To offset telephone center staff and technology costs, several financial institutions have signed deals with a new provider of phone-related services.
Established by four former Citibank managers, the Raleigh, N.C.-based start-up called Customer Access, provides banks, thrifts, credit unions, and brokerage firms with 24-hour customer service and telemarketing.
The center, opened in March, has been used by United Carolina Bank, Whiteville, N.C., and Westport Financial Corp., Fairfield, Conn., for special projects. Three other banks plan to use the services starting in September, Customer Access officials said.
Don Montoro, senior vice president with Customer Access, said the company was formed in response to the surge in telephone banking, making it difficult for bank staff to keep up with increasing call volumes.
Telephone service centers of the top 100 bank holding companies currently handle more than 140 million calls per month, according to a 1995 Ernst & Young report on technology in banking. The study also predicts that the number of telephone transactions to be handled by these institutions is expected to rise by nearly 80% by the 1998.
Much of this growth is attributed to advances in technology, such as improved automated voice response units. In addition, many institutions are expanding the range of transactions that can be handled over the phone. New transactions often include loan originations, funds transfers, account openings, and initiation of investments.
Since many banks, particularly smaller ones, cannot afford to buy the technology or add the staff required to manage a call center, some are turning to specialty companies to outsource this function.
With the Customer Access service, when customers call their bank's 800 service number, their call is received by a Customer Access call center staffed with teams of telephone representatives trained to handle transactions for particular banks.
The center's call distribution system uses the 800 number dialed by each caller to identify and route calls to the appropriate representatives.
Since the center's computer equipment is tied into a client bank's host system, telephone agents have access to information on customer relationships through their workstations.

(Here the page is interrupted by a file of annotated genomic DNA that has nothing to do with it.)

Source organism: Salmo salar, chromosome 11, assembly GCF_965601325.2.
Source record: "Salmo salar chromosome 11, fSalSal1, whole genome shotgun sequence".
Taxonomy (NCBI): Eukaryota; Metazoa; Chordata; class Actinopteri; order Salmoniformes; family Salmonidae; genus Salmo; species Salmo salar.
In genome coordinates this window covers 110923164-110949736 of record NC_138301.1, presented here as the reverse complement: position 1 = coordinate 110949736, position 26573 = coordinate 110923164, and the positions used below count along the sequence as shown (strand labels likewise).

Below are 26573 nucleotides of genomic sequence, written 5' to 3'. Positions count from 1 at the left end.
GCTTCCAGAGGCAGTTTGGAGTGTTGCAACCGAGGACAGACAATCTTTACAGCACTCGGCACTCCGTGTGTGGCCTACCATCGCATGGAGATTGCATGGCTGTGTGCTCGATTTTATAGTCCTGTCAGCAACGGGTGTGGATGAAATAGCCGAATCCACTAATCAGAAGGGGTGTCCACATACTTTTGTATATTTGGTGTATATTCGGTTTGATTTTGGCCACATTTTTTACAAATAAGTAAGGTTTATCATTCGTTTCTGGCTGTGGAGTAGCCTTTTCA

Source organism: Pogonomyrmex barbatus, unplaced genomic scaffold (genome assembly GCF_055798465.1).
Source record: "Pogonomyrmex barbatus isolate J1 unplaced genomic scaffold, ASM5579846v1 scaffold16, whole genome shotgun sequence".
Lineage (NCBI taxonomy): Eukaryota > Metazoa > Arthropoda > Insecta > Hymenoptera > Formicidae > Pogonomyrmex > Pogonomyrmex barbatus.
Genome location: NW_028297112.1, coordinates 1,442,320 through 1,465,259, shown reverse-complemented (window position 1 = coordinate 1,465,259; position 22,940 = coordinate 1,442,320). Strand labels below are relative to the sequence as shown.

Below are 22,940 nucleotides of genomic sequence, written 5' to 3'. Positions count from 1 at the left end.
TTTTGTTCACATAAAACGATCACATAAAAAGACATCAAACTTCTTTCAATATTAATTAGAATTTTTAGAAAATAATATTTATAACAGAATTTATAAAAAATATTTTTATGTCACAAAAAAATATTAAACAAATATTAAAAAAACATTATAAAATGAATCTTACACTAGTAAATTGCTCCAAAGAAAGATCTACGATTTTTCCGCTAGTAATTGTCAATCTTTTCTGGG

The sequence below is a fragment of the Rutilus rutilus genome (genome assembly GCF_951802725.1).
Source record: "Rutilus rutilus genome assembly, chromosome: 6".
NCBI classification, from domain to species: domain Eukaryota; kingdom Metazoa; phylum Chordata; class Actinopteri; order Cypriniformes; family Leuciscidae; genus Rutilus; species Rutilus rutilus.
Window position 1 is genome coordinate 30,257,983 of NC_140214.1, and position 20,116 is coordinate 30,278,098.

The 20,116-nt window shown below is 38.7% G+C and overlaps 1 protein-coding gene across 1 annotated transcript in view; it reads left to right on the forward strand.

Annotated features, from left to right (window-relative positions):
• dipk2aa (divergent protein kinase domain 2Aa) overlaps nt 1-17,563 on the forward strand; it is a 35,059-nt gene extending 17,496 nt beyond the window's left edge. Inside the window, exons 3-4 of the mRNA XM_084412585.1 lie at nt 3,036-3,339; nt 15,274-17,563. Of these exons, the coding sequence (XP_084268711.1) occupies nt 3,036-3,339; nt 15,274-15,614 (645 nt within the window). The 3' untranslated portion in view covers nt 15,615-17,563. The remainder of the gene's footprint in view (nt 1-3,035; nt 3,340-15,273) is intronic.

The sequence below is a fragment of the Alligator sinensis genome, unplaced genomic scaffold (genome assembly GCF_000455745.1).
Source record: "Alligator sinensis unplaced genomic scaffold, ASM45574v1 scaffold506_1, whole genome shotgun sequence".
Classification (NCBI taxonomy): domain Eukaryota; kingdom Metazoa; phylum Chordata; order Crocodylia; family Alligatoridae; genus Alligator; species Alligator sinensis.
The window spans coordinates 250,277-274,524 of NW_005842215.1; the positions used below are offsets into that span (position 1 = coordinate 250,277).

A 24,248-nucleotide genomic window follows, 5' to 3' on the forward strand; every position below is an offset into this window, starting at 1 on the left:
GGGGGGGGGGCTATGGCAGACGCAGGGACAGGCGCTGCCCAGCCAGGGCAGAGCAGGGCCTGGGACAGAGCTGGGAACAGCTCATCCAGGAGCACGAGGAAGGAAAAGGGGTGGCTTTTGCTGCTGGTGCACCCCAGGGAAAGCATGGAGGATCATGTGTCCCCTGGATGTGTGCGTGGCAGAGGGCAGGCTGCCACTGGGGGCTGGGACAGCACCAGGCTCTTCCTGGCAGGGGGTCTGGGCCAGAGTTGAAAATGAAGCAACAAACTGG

The degree to which the call center is involved in service is up to the bank. The center can provide extended service for nights, weekends, and holidays, or handle the majority of a bank's routine service calls.
The bank may want to take over in situations where calls escalate to more serious matters. In such cases, calls can be routed to the bank's internal call center or flagged for later follow-up and mailings.
One of the main benefits of the service cited by customers is the center's ability to more easily absorb sudden surges in call volume.
United Carolina Bank, for example, hired Customer Access to place follow-up calls after the bank sent out promotional mailers for a preapproved credit card.
Janice Young, vice president and director of marketing at the $3.7 billion-asset bank, said the bank decided to outsource because its 10- person call center lacked the manpower and equipment to handle the volume of calls they expected to generate.
Westport Financial Corp., a marketer of annuities, used Customer Access to handle the unpredictable and variable amount of calls they expected to receive in response to their telephone sales program.
Customer Access representatives were used to screen calls to determine if customers were qualified annuity candidates. Only those deemed appropriate prospects were routed to Westport's staff specialists, enabling the company to more efficiently make use of staff, said Allan Stewart, head of Westport's service center.
The Customer Access facility can handle up to 330 telephone representatives, a capacity Mr. Montoro said provides the maximum efficiency with the minimum management overhead.
To keep up with customer demand, the company may be building an additional site sometime next year, he said.
Pricing for the service is done mostly on a per-call basis, depending on expected call lengths.